Instagram Favorites: Furry Friends Edition

I love (LOVE) Instagram. Besides keeping up with friends and family near and far, I really enjoy following celebrity/fashion/lifestyle accounts.

And yes, animals.

Especially the lovely Fuzzberta. Her feed always puts a smile on my face. Because how could a picture of a guinea pig pushing a teeny-tiny shopping cart *not* brighten your day?

Fuzzberta on Instagram

I also adore Daily Danger, who his humans describe as “party animal nugget of love toasted marshmallow.” Just look at this scrumptiousness:

daily danger on Instagram

Another of my favorite feeds features adorable humans *and* animals (win-win). In fact, the book Naptime with Theo and Beau came from this feed, and it looks like another book will be published in 2016. Although I can’t fathom the logistics of napping a baby with a snuggly dog (for us, it was crib-napping in very dark rooms with very loud white noise machines), these photos are breathtaking.

mommasgonecity on instagramWhich are your favorite animal feeds on Instagram? Do share! Because I need as much distraction as possible from real-world news (especially in this election year).

My thoughts on the film Room (in no particular order)

Room-

  1. My house has never seemed bigger.
  2. Brie Larson is amazing. I also adored her character in Trainwreck (which is a much easier movie to watch, FYI.)
  3. Little Jacob Tremblay also is breathtaking. How he wasn’t nominated for an Oscar is beyond me.
  4. Despite my voracious curiosity about this film, it was probably the worst possible choice for me, an anxious mother who has a child almost exactly the same age as the kid in the film. Way to think it out, Suzanne.
  5. I had one nightmare after I watched it and woke up “seeing” bad guys in my room (of course on a night Marc was out of town), which was really delightful.
  6. I couldn’t stop thinking about Room the day after, calculating all the ways I would have tried to escape, marveling over how people like the film’s villain really do exist in the world, and realizing that I will probably always be suspicious of garden sheds.
  7. Three days later, and I still can’t stop thinking about it. I need to find my empathy “off-switch” and quit trying to put myself in “Ma’s” shoes. (Can you even imagine, though?)
  8. I admire how the story was told from little Jack’s perspective; there was such beauty in his imagination. But it’s a double-edged sword. In one way, it kept the movie from being super grisly and (even more) disturbing, but also, seeing it through a child’s eyes made it all the more painful.
  9. There are few things more powerful or all-consuming than a mother’s love.
  10. I am only watching romantic comedies for the rest of my life.

Recovering from Sophie’s hospitalization, mom-guilt and a whole new level of worry

It’s been a week since Sophie’s hospitalization, and I still feel jittery. Especially at night.

Every sound she makes (from across the hall behind a closed door) wakes me up. And last night, when she cried out in her sleep from a bad dream or something equally benign, I flung myself out of bed and sprinted to her room at a pace that surely would qualify me for the Olympics.

The thing is, Sophie is better. She’s more than better, actually. She’s back to her old self.

But I can’t stop thinking about our experience, especially the kids on her hall at the children’s hospital who are still there. Who might have been there for a while before we arrived and have no chance of going home anytime soon. Being in that setting for 24 hours freaked me out and flooded me with gratitude at the exact same time.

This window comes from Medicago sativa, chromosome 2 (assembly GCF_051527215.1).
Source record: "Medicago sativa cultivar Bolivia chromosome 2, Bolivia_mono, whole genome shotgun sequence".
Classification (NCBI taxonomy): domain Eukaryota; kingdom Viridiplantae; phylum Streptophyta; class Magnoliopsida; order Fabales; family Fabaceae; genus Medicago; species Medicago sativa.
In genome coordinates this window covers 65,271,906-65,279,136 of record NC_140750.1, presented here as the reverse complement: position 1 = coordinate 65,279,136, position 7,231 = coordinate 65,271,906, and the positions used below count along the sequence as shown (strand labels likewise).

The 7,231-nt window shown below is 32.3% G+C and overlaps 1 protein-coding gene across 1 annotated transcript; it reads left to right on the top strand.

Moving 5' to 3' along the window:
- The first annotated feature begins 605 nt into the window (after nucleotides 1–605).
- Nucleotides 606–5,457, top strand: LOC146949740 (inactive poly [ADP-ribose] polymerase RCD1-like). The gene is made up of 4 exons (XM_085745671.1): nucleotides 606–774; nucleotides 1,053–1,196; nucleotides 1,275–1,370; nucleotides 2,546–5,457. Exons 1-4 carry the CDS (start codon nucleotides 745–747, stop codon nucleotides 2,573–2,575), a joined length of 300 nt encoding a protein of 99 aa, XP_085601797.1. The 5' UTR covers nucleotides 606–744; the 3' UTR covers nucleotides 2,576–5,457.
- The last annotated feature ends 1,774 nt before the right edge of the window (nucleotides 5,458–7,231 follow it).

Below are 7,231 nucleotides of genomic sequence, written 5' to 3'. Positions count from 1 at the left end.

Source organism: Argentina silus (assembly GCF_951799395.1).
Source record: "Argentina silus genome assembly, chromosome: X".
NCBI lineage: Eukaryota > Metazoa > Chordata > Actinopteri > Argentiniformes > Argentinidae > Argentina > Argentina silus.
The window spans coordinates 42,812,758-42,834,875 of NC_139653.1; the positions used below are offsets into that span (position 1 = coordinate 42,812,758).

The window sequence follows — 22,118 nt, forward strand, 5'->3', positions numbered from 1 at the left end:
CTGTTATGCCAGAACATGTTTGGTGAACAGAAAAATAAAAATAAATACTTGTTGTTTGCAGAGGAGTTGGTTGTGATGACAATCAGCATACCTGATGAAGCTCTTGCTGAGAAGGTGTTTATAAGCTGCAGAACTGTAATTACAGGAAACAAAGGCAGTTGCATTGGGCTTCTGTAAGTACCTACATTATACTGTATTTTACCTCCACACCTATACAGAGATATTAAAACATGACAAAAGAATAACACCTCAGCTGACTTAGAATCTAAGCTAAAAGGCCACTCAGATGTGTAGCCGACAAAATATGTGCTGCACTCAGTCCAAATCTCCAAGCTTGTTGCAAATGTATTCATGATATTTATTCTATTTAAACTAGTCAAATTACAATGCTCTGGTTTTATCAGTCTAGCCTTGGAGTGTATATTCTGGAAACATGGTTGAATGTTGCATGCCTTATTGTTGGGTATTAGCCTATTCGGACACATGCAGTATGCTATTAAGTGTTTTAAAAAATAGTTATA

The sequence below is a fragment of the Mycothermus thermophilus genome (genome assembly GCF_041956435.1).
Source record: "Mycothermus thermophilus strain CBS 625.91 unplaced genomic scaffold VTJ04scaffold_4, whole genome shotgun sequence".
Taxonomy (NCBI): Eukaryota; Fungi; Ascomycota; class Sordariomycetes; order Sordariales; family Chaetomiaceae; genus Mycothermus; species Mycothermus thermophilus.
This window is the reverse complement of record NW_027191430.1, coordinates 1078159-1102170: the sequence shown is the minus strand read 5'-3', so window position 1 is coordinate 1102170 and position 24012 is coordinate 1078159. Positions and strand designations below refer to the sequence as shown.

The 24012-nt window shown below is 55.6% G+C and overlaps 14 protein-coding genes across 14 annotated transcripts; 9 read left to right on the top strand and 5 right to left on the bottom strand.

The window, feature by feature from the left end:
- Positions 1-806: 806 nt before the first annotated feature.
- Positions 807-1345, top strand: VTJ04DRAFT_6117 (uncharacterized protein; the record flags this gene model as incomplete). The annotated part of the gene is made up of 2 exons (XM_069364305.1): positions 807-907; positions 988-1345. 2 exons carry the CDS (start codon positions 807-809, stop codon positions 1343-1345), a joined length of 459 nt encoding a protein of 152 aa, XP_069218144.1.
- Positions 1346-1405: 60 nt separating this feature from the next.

Here’s how we got there:

Sophie started vomiting out of nowhere on a Saturday afternoon. It continued through Sunday afternoon, then she got a reprieve. Gatorade stayed down. Graham cracker bites stayed down. She got off the couch and started acting goofy, which is always a good sign. I figured we’d hit the 24-hour mark and the tide was turning.

So when she threw up a few bites of banana later that night, we figured it was just too heavy, no big deal. Off to bed she went, and we settled in to watch the Oscars and enjoy the peace.

At around midnight, though, little Soph woke with a scream and threw up again. It continued ALL NIGHT. We’ve been through our fair share of stomach bugs, but I’ve never experienced one so awful. Sophie would doze off for just a few minutes, then start heaving again. We were glued to each other all night, and by the time the early morning light mercifully peeked around the edges of her curtains, she looked like a ghost of herself.

Pale, lethargic, her belly caving in instead of pooching out. And the vomit — what little bit came up — started to look scary, like dirt. I took her to the doctor as soon as they opened, and after a hop on the scale and a quick once-over, he sent us to the hospital. Sophie had lost 10 percent of her body weight and was severely dehydrated. He explained to me that with children, once they get to this point of constant vomiting, their little bodies are unable to stop it without help.

I should have known. I should have acted sooner. These thoughts — the mom-guilt — plagued me all the way to the hospital as I fought back tears and kept one eye on the rear-view mirror aimed at my daughter who could barely hold up her head.

She vomited again right by the emergency room doors, and when we got inside, we discovered a room filled with kids holding barf bags. She took a Zofran tablet in triage, which stopped her heaving. We finally got a bed two hours later.

I want to stop here to say how wonderful everyone at Wake Med Children’s Hospital was — the nurses, doctors, patient advocate, techs — everyone. Also amazing that day? My sweet husband. He brought Sophie’s favorite lovey and a sandwich for me, snuggled her in the ER bed, talked to the doctor, handled all of the Lily-logistics and generally kept me calm (which was no small feat).